Is Boeing Reversing its 787 Engines and Buying a Supplier Facility From Vought?

Flightblogger has the scoop that Boeing will shortly announce that it is buying a facility from one of its key suppliers for the 787 program. According to the post, “Boeing is set to announce its intention to acquire the 787 operations currently run by Vought Aircraft Industries in North Charleston, SC in a major shake up of the supply chain for its new flagship product.” The blog entry suggests that those close to the deal are hinting that the move might signal either that Boeing is attempting to gain greater control over its supply chain or that it is trying to secure an additional facility for 787 production (or both). The Wall Street Journal coverage of the rumor confirms the same, noting that that “The move would represent another admission by Boeing that it needs to take a more direct role in the manufacturing process of its marquee product … [and] The move also potentially paves the way for a second 787 assembly line once Boeing is able to ramp up production.”

Recent Spend Matters coverage -- which you can read here and here -- suggests that Boeing is addressing a number of fundamental supply chain and supplier performance/quality issues as it sorts through the best means of bringing the 787 to market as safely and quickly as possible. But what this rumor also hints to us inline with the other recent news --- not to mention past supplier related delays -- is that Boeing could be reevaluating the core 787 outsourcing model where suppliers helped design much of the plane (and will be supplying the great majority of its components and parts vs. having Boeing design and produce them in-house, as was the case with previous generation planes).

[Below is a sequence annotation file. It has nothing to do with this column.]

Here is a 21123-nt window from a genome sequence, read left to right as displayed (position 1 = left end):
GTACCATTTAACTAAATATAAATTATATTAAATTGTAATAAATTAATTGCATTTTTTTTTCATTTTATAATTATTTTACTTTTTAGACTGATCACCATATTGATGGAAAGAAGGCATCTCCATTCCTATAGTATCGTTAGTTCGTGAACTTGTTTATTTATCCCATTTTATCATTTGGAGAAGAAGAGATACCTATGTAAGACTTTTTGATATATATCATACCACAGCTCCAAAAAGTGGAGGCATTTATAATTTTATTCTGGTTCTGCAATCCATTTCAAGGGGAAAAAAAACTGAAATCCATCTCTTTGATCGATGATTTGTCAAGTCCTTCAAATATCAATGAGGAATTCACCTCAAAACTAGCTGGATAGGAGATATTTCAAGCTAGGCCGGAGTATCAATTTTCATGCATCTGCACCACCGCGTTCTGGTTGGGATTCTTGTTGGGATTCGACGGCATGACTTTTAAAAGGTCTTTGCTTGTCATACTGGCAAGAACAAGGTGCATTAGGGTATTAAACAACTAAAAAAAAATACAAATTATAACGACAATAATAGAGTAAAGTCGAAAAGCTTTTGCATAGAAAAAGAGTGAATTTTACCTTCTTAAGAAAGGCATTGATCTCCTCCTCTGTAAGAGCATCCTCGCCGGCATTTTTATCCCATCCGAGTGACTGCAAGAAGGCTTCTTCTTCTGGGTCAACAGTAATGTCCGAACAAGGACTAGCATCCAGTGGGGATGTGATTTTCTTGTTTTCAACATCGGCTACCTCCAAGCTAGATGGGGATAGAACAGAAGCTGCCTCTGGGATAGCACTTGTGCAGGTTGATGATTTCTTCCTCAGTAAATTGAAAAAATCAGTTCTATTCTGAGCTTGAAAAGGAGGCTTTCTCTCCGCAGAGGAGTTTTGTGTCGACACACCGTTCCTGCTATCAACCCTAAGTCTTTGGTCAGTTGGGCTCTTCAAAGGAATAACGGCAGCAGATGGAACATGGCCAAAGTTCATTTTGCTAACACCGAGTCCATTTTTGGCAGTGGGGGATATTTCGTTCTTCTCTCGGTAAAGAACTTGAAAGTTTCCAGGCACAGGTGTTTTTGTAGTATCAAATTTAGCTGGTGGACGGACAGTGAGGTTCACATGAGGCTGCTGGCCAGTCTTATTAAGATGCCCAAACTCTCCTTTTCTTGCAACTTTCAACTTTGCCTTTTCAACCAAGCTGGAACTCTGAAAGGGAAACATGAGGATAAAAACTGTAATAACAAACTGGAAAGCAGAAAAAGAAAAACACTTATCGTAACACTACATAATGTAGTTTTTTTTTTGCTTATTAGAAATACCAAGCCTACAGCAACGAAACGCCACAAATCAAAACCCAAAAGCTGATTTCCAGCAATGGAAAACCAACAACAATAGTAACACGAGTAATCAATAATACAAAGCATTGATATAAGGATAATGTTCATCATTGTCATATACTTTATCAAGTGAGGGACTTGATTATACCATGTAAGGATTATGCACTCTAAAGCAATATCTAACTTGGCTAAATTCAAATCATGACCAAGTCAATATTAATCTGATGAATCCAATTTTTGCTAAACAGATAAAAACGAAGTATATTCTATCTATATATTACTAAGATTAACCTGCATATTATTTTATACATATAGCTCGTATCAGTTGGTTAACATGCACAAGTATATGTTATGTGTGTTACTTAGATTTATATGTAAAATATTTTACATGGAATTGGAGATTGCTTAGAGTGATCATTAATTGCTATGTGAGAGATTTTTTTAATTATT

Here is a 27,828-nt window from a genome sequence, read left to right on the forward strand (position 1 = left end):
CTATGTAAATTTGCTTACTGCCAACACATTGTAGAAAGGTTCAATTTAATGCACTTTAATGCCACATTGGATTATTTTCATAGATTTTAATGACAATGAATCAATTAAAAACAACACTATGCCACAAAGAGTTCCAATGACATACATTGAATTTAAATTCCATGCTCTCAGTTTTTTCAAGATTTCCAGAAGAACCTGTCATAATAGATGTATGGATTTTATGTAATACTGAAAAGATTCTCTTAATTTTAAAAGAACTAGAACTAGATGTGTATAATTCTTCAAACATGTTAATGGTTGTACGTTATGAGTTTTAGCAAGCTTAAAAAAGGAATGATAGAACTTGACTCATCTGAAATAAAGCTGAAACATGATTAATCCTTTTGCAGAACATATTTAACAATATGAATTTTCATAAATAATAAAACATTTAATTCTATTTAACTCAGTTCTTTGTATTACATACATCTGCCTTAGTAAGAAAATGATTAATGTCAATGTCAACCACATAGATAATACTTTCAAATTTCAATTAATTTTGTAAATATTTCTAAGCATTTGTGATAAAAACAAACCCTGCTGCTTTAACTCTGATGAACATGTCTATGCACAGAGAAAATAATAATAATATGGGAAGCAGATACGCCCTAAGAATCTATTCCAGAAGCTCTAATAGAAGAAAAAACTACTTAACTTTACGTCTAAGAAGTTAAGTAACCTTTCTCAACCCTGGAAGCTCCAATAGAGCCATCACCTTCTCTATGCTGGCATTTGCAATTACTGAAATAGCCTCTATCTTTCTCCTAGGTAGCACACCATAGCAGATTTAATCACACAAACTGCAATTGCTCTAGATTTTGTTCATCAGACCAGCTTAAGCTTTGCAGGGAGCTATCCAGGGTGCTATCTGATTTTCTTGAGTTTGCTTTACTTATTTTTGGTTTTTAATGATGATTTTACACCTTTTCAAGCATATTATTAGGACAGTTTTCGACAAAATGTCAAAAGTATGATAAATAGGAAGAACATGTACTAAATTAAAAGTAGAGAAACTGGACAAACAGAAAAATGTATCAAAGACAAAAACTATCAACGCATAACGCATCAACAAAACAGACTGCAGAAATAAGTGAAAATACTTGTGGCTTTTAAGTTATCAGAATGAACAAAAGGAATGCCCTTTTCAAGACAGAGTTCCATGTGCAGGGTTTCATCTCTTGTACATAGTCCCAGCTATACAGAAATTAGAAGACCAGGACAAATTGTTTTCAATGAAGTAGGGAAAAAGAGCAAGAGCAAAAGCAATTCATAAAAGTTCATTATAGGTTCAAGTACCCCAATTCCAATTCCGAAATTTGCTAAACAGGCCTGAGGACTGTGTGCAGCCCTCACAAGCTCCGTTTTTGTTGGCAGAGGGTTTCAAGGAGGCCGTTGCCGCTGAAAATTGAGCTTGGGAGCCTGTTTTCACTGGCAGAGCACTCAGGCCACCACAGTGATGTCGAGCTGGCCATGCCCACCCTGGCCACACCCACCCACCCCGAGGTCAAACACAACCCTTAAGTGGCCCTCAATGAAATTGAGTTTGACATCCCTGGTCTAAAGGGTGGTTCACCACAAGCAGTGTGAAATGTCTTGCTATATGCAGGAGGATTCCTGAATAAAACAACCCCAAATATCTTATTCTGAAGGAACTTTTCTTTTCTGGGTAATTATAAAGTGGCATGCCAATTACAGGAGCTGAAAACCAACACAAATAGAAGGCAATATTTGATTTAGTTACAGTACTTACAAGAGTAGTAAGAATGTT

Throughout Boeing’s attempt to land the 787, the aviation giant has met with many of the challenges that companies that pursue manufacturing outsourcing typically encounter, including the challenges of integrating multiple and interdependent R&D processes between suppliers and internal stakeholders. In addition, because of all of the exotic materials used in the 787, Boeing has learned the hard way that being a guinea pig for incorporating unprecedented amounts of new materials (e.g., titanium) into certain supplier-produced parts/components (e.g., fasteners) introduces significant new supply risk into the sourcing equation. At the end of this holding pattern, we expect to see a number of other mid-flight adjustments as Boeing learns from its outsourcing experience. Some may prove costly and disruptive. Others will not. But sometimes taking the bird off autopilot is better than the alternative.

Jason Busch

Discuss this:

Your email address will not be published. Required fields are marked *